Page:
Bank of America Inc. (BAC)
Bank of America is the nation's second largest bank, with assets of almost $2.3 trillion. It has struggled mightily these past four years, especially when compared to where it was in the mid 2000s and before. Its growth, and its fall, where occasioned by a few ill timed acquisitions.
In its just released 4th quarter and full year earnings for 2011, I found no surprises. BAC posted net income of nearly $2.0 billion. But if one removes the swarm of one time events, from the sale of its Chinese bank to goodwill impairment charges, along with other events of that ilk, which when combined contributed $1.6 billion toward earnings, things change. BAC also released from its reserves another $700 million. What that means is, as an ongoing bank, BAC continues to be unprofitable, to the tune of a loss of $300 million, or 2 cents per share.
Traders bid the stock up by 5% on the news and it was trading recently at a little over $7 per share. Its 52 week range is from $14.95 to $4.92. It has a market capitalization of $71.8 billion, and a 12 month trailing P/E of 52. Take out the one time adjustments BAC has added to its income and cash flow statements, and the P/E would not be calculable. It pays a token dividend of one cent per quarter, for an annual yield of 0.60%.
BAC makes much in its reports of the increases in its tangible book value and common equity during 2012. Unlike more solvent banks, BAC is prohibited by the Federal Reserve and U.S. Treasury from buying back stock or paying anything more than a token dividend. So, when a bank nets some $34 billion from selling off what it calls in retrospect "non core holdings", what options does it have? BAC Countrywide mess, but also toward cleaning up its balance sheet. Other banks have healthy balance sheets without having to sell profitable assets like BAC's Chinese Bank.
It saddens me to see what has become of the old North Carolina National Bank, citing a profit based upon, as one asset manager stated, "pipe cleaners and paper machete for the Wall Street Science Fair."
Exactly. This is one name to sell.
Morgan Stanley (MS)
Morgan Stanley is not really a bank. What it has been for over 75 years is one of the world's leading investment bankers and wealth managers. Like its peer Goldman Sachs Group, Inc. (GS), it obtained "bank holding" status in 2008 in order to qualify for Troubled Asset Relief Program (TARP) funds.
Morgan Stanley really had no chance for a successful 4th quarter. Its cyclical investment banking business was way, way down during the quarter, and it also wrapped up its troubling litigation with MBIA Inc.for a pre tax charge of $1.7 billion. The sum of these drove Morgan Stanley's net to a loss of $227 million, or ($0.15) per share. For all of 2011, Morgan Stanley reported profits of $4.2 billion, or $1.26 per share.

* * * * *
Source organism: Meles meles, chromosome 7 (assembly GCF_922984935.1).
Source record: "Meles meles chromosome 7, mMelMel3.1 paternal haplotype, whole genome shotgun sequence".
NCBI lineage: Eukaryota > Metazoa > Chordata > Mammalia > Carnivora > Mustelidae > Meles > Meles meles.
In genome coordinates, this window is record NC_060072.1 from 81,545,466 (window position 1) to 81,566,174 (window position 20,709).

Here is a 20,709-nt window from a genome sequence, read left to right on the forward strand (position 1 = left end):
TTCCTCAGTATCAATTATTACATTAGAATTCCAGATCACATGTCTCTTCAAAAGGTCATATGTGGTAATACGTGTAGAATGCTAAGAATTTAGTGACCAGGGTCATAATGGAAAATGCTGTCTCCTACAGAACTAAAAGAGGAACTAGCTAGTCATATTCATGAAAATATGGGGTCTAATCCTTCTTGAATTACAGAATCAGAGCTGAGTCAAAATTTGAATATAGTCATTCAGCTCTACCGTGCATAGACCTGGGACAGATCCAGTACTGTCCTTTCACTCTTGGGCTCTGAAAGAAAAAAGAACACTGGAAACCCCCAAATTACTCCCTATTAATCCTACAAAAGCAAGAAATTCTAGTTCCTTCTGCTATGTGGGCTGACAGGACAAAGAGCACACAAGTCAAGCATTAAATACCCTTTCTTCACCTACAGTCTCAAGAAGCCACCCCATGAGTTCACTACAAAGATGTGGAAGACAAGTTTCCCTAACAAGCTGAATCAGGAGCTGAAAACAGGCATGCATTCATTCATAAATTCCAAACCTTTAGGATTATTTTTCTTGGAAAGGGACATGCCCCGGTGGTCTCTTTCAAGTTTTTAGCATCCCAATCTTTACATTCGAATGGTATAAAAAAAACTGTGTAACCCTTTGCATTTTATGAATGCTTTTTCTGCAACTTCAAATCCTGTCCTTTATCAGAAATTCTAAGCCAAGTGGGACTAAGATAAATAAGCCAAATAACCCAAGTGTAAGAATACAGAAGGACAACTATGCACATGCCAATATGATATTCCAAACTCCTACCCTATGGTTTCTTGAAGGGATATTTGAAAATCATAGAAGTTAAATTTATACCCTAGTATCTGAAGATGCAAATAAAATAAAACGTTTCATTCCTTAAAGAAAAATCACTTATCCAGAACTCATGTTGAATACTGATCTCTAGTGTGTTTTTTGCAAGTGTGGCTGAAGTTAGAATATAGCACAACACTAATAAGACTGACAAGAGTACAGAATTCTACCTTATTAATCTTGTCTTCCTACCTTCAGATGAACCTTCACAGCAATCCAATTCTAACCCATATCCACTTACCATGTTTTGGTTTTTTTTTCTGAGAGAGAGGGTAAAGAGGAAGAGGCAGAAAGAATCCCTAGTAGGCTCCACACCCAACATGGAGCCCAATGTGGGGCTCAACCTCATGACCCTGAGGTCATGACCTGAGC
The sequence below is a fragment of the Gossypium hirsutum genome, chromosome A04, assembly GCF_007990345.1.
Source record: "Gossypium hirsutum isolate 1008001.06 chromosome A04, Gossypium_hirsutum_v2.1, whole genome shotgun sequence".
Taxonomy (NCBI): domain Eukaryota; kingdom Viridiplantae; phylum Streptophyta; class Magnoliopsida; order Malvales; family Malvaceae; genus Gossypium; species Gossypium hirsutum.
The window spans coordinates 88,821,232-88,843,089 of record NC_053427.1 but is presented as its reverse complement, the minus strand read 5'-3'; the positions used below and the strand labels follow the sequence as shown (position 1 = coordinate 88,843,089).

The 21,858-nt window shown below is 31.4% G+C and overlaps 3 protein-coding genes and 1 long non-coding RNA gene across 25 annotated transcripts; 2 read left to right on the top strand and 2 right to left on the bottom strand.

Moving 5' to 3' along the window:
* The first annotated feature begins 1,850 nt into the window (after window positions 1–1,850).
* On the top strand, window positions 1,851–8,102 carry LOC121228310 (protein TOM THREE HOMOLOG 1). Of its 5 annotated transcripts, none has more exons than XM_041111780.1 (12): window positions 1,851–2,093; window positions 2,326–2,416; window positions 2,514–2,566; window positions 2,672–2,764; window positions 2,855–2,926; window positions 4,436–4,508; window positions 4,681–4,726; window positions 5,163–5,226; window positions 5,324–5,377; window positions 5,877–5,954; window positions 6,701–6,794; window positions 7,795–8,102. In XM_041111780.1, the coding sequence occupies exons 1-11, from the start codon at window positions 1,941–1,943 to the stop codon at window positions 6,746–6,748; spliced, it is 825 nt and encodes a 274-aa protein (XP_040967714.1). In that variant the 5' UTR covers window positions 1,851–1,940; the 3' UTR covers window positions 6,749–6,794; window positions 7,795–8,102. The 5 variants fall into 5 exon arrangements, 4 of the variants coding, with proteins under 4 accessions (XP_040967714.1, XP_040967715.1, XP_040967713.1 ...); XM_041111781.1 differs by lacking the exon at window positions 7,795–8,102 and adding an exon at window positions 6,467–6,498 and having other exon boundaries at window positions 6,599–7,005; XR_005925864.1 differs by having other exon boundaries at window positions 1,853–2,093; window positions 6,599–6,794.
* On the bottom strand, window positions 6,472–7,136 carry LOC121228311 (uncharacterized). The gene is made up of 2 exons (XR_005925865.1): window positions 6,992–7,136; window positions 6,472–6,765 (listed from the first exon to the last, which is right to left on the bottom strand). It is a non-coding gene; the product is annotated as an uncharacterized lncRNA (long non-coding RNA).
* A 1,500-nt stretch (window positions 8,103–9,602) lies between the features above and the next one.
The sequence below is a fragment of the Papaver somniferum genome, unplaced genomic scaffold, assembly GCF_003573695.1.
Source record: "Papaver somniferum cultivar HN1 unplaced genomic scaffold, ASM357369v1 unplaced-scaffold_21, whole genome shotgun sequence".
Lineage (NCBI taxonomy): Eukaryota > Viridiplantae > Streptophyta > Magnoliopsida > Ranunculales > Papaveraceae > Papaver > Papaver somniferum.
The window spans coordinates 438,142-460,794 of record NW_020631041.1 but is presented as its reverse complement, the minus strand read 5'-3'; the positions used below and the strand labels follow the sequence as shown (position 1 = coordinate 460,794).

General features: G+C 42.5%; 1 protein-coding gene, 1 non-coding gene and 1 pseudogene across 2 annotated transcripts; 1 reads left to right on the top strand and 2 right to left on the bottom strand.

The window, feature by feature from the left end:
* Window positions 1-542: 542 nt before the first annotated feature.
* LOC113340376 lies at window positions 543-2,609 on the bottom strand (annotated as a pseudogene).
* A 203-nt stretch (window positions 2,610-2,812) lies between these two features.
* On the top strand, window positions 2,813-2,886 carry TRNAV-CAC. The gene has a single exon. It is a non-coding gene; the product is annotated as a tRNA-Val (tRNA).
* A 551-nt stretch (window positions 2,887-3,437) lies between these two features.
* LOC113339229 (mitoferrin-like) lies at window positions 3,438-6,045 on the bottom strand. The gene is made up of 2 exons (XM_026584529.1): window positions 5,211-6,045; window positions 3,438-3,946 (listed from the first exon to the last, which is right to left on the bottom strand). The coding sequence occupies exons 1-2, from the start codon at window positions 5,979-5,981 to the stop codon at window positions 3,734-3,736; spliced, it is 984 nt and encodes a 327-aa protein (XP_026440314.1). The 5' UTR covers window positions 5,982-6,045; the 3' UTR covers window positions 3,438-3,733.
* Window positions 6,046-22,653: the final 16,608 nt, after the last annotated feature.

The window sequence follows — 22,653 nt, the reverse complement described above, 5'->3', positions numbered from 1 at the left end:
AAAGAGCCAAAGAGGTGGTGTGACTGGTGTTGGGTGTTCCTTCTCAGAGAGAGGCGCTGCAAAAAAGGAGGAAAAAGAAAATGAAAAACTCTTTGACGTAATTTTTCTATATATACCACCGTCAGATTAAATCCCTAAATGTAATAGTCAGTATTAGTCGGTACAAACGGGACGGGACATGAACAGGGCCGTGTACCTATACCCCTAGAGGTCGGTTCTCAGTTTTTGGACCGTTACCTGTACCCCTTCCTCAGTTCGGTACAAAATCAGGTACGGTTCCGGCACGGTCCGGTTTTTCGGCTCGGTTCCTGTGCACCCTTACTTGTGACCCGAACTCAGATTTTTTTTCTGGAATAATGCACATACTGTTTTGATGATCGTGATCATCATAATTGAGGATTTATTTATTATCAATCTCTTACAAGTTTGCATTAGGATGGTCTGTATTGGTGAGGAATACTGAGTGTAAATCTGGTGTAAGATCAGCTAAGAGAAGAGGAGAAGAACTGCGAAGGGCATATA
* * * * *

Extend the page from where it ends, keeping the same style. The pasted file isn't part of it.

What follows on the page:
Wall Street was expecting worse. As a result, Morgan Stanley stock surged over 6%, and it was trading recently about $18.50 per share. Its 52 week range is from $31.04 to $11.58. It has a market capitalization of $35.2 billion, and a P/E of 14.5. It pays a quarterly dividend of 5 cents per share, for a yield of 1.2%.
Much of Morgan Stanley's reported profit for the near, and near profit for the quarter, came from continual readjustments of debt related and credit-rate spreads. This accounted for a gain of $3.7 billion for all of 2011, with $3.4 billion of the benefit falling in the fourth quarter. These spreads continue to narrow and widen in time, as Morgan Stanley took a negative write down in 2010 of $873 million from the same source in 2010.
Morgan Stanley's core businesses were all "off" in the fourth quarter. In a comparison with the year earlier quarter, income in the asset management group was off by 78%, income in the international wealth management group was off 37% and institutional securities swung from a $448 million profit, to a $779 loss, due to the MBIA settlement.
I am not down on Morgan Stanley. I just want all to realize it is as subject to market cyclicity as any other investment banking concern. And given that the fourth quarter was a very quiet quarter, 2012 comparisons may look quite attractive. Now would be the time to hop onboard. Thus, this is one name to buy.
BB&T Corporation (BBT)
BBT is a large, regional bank based in North Carolina. It is the 13th largest commercial bank in the country, with about $175 billion in assets. Its stock was trading recently at about $27 per share. Its 52 week range is from $29.60 to $18.92. It has a market capitalization of 18.9 billion, and a trailing 12 month P/E of 14.8. It pays a quarterly dividend of $0.16 per share, for an annual yield of 2.3%
BBT has historically been a highly profitable bank; just the kind of a regional bank I believe will be standing out in this quarter compared to the larger, money center banks. BBT reported earnings in the 4th quarter of $391 million, up nearly double from the year earlier quarter's $208 million. Per share earnings improved 83%, to $0.55 per share compared with $0.30 per share.
My two most important "snapshots" to ascertain my opinion on a bank are its return on assets, which I want to see at over 1%, and its efficiency ratio, which I want to see at 0.60 or below. The efficiency ratio is calculated by total non interest expense as the numerator, and the sum of net interest income plus non interest income as the denominator. In the 4th quarter, BBT recorded an annualized return on assets of 0.93. Its efficiency ratio was a superb 53.5.
I have not been a fan of BBT, because I have let politics interfere. Its chief executive railed against the excesses of Washington and for the purity of free markets, and the bank then accepted $3.4 billion in TARP loans. The bank is in growth mode, and is now in the process of expanding its Florida presence with the purchase of BankAtlantic Bancorp Inc.
This straight forward institution should appeal to conservative investors who want a financial equity.